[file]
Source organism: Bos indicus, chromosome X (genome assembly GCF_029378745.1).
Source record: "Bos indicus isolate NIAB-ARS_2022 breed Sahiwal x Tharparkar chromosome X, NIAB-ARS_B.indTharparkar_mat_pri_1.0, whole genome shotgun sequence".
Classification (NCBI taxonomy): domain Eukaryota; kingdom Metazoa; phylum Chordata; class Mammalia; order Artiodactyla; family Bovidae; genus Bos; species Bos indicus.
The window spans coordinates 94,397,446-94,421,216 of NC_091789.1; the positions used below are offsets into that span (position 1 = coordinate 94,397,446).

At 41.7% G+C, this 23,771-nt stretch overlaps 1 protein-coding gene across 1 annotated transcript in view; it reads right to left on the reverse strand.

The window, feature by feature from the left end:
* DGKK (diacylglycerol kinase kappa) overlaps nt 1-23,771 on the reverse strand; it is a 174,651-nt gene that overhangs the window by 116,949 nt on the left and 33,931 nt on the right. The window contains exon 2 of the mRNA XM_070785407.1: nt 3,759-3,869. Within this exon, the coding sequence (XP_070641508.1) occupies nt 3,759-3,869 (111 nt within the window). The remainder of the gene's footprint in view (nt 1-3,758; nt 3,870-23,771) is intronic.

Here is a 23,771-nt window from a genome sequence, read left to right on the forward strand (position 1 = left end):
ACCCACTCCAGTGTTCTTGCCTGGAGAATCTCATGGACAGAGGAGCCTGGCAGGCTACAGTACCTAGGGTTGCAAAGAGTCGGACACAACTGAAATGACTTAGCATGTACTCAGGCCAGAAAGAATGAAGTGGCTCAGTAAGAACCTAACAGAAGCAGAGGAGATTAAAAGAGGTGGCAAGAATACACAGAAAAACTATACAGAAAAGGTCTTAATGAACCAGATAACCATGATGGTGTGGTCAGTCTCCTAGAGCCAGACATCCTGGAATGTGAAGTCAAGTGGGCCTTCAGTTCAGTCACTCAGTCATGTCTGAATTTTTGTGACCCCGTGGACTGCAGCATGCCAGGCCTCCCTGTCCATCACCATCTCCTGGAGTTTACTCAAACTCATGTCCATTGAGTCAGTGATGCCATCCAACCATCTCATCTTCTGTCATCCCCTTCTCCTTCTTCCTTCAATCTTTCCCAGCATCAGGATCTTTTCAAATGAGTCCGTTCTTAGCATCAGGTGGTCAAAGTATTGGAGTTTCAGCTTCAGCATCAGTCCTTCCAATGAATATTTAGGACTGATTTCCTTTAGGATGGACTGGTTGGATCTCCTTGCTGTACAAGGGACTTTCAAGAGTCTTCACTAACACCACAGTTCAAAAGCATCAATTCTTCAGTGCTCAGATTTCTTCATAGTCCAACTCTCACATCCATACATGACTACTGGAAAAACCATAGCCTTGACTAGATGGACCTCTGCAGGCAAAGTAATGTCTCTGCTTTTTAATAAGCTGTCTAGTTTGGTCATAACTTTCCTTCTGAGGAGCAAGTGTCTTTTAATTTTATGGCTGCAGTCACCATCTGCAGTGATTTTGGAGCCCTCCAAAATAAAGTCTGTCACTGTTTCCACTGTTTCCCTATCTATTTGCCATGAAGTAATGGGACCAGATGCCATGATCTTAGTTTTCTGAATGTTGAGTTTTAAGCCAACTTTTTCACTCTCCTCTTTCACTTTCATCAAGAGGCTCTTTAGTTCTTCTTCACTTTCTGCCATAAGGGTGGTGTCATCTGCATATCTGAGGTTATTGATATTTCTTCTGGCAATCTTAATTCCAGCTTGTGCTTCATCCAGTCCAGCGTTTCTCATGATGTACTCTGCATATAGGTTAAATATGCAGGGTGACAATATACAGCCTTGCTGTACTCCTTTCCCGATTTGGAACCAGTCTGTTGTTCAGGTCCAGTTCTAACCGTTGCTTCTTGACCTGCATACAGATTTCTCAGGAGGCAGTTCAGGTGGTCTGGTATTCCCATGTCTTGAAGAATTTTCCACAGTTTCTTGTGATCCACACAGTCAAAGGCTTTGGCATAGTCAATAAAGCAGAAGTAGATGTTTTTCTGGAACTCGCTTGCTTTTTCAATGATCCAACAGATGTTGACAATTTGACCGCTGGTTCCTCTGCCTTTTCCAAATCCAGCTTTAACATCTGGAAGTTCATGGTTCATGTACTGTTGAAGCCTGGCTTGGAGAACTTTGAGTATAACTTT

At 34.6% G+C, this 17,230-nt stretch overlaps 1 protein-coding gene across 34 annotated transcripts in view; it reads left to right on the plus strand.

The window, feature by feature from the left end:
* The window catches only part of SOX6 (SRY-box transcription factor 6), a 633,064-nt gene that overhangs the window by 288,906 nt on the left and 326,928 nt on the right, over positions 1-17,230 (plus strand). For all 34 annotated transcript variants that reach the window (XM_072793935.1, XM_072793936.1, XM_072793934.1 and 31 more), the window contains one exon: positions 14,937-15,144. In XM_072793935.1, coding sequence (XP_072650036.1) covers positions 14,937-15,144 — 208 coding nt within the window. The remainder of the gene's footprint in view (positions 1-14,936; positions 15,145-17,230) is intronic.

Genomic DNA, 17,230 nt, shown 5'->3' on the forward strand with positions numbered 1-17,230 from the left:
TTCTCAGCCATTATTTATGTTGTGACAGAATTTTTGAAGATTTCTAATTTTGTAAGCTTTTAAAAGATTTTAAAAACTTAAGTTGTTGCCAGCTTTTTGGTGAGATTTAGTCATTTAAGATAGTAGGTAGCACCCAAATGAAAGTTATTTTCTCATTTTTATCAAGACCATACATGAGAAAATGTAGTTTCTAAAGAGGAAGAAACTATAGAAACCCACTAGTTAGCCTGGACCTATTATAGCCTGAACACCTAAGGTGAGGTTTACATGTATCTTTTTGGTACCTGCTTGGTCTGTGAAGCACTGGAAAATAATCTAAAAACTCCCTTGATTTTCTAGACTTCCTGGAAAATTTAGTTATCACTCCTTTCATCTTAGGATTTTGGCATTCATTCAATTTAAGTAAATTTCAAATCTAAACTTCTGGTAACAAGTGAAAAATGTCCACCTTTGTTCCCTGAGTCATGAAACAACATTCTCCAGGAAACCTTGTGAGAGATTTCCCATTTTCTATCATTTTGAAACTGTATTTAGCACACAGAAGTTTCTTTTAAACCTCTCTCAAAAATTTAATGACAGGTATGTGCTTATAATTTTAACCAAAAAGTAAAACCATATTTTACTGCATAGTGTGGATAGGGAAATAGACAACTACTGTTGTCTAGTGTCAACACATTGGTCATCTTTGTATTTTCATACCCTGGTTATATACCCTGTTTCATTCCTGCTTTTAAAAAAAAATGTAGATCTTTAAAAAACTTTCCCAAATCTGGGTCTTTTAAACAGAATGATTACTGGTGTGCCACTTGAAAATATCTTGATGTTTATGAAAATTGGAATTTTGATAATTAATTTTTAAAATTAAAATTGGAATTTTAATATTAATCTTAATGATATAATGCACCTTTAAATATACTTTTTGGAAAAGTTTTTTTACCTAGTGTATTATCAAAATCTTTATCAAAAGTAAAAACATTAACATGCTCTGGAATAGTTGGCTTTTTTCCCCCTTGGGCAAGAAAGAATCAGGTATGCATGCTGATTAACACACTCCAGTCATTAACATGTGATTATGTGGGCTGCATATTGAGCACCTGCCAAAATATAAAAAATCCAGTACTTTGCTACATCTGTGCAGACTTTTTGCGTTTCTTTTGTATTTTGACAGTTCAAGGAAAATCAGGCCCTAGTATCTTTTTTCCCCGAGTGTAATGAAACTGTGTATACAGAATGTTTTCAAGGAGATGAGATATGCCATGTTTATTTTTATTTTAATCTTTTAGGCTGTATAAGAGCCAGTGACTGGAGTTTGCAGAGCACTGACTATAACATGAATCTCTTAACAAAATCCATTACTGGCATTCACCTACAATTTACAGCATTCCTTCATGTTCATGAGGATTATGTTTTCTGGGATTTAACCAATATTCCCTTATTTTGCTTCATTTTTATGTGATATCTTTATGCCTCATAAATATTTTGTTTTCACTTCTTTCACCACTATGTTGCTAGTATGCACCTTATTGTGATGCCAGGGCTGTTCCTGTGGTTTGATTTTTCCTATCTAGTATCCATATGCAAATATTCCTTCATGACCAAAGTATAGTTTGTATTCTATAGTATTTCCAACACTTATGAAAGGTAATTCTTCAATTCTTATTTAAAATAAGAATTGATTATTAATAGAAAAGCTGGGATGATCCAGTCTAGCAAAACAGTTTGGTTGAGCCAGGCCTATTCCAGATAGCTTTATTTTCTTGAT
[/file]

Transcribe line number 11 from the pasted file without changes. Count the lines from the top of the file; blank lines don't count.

The window, feature by feature from the left end: